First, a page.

A coworker from several years ago, that I also haven’t seen in a long time has been blowing up the book-of-faces with her crazy-ass jalking updates. “Jalking” is her hybrid word for…you guessed it, jogging and walking. I’m not sure, but it would seem that she does it every day, sometimes twice a day. Judging by some of the comedic facebook posts, she appears to be enjoying her adventures out on the road and getting excited about fitting into whatever “cute” outfit she’s using as her target goal. She hasn’t been miserable stalking some running guy she’s discovered out there either. Hey, find your motivation wherever you can, right?
Of course my other running friends know that if my jalking buddy continues to run more and further reduce the walking from the equation, she’s going to have to do two other things: 1) Stop say “jogging.” 2) Start taking rest days. Runners don’t jog, they run. And runners need recovery days, or they end up injured. But she can cross that bridge when she jogs up to it. Until then, she’s making progress towards her goal and…you guessed it again. She’s having fun.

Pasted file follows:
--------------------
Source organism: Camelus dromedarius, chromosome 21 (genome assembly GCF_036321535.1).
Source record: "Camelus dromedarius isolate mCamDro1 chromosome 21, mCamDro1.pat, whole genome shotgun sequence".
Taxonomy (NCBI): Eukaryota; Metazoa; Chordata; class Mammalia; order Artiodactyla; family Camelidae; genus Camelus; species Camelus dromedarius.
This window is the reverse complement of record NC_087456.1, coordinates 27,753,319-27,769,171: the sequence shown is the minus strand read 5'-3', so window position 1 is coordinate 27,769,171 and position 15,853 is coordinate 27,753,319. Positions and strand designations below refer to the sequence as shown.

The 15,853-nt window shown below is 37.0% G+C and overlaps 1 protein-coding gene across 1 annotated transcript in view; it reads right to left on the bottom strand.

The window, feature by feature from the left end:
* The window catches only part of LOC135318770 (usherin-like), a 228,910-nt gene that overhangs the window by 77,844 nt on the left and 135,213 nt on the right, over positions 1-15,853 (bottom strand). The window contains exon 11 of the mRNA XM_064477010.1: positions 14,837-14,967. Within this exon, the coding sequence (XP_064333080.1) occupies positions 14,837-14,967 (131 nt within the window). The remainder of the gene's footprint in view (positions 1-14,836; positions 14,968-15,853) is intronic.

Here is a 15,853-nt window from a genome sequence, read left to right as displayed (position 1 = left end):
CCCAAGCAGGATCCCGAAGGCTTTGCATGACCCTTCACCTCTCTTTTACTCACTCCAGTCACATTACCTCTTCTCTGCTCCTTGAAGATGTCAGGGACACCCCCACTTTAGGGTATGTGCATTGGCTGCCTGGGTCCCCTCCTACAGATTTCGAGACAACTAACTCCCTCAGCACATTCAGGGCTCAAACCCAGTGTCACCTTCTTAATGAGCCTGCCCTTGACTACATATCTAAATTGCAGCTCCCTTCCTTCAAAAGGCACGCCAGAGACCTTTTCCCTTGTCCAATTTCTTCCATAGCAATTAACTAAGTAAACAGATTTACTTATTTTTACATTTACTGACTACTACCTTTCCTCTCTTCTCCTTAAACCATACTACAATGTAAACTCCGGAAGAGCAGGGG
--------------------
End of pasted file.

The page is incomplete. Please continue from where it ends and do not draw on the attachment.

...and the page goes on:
Another distant and dear friend recently started to quietly share her weekly progress as she is progressing through her own C25K program. She’ll be running her first 5K in a month. And like the others, the miles are irrelevant to me. I don’t even know how those programs work. It doesn’t matter. I got stoked when I saw her commenting about how she’s “actually enjoying” the running part. I know exactly what that unexpected discovery feels like, and it’s impossible not to be excited for her. If it’s not fun, why do it? I’m confident that she’s going to kill it. And I can’t wait to read about it…on fucking facebook of all places.